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In Emily Dickinson’s poem “The Soul selects her own society,” a significant change takes place in the structure of the final stanza. The number of syllables in each of the four lines of stanza one is 10, 4, 8, and 4. Similarly, the number of syllables in each of the four lines of stanza two is 10, 4, 9, and 4. However, the number of syllables in each of the four lines of stanza three varies noticeably from these earlier patterns. In stanza three, the four lines contain the following numbers of syllables: 9, 2, 9, 2:
I've known her -- from an ample nation --
Choose One --
Then -- close the Valves of her attention --
Like Stone --
Clearly, the second and fourth lines of this stanza stand out as highly unusual in this poem and thus receive special emphasis.
The strong emphasis received by these two lines seems appropriate to the meaning of those lines and to the meaning of the poem as a whole. As its opening line suggests, the poem argues that the soul can be selective in its choice of society. In other words, each individual human being, in his or her essence, alone decides who will be admitted into that person’s circle of friends, associates, or loved ones. No one, or nothing, can force a soul – the essence of a person – to value or embrace a person whom the soul finds unappealing, for whatever reason.
The body may be imprisoned or otherwise under the control of others, but the soul itself is free to make its own choices. Even if an “Emperor” (7) wants to be admitted to a person’s select group of admired or beloved persons, he cannot force his way into that sanctuary. The soul, in this respect, has complete autonomy and independence.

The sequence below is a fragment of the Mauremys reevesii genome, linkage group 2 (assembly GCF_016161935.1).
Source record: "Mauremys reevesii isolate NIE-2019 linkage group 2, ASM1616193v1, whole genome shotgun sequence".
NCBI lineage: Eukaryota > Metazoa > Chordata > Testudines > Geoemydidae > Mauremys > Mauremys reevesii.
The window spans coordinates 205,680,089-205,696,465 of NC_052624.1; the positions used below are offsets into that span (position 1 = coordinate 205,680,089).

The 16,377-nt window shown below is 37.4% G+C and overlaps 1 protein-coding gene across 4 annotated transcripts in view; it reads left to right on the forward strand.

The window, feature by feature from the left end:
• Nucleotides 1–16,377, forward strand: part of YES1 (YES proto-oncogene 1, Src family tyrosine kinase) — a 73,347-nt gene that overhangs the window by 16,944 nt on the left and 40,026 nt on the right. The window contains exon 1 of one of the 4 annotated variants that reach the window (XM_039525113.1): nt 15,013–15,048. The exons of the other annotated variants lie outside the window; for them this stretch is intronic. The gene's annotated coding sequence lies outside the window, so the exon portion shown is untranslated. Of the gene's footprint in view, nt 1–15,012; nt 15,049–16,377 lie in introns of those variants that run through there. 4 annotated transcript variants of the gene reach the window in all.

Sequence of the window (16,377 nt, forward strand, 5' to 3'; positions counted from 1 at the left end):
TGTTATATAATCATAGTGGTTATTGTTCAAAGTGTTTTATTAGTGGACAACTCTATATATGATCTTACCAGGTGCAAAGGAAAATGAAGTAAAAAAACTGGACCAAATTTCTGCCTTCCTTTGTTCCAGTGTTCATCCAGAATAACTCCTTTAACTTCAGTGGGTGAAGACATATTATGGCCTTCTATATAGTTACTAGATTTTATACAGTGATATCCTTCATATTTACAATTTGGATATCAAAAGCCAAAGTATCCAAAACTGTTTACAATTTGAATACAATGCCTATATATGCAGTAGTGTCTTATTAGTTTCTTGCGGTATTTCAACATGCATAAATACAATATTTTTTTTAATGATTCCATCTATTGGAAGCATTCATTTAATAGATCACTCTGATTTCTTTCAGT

In light of these themes and meanings of the preceding lines, the abrupt shortening of line lengths in lines 10 and 12 makes perfect sense. In both cases, the forms of the lines reinforce their meanings. Both lines, because of their brevity, suggest strength and exclusiveness. In line 10, the brevity of the line emphasizes the key verb “Choose” (since choice has been a major theme of the poem) and the key noun “one” (since exclusiveness has also been a major theme). Taken together, the two words – “Choose one” – seem abrupt, active, and selective. “Choose two” would not have the same effect, nor would “Choose twelve.” It is the strong metrical and semantic emphasis on “one” that gives the line its impact.
Equally effective is the only other two-word line in this poem: “Like Stone” (12). Here the effect of the two heavily-accented syllables (a metrical foot known as a “spondee”) is one of immoveable solidity. The fact that this brief line is the final line in the poem inevitably reinforces the sense of inflexibility and stability the line itself describes. Both of the extremely abrupt syllables are not only unusually short but are literally unusually accented, since both are spondees. Dickinson's use of this unusual metrical foot seems clearly deliberate and intentional.
Thus, in this poem as in so many others by Dickinson, what might at first seem merely naïve instead seems, on closer inspection, evidence of a very thoughtful and talented artist who knew exactly what she was doing.
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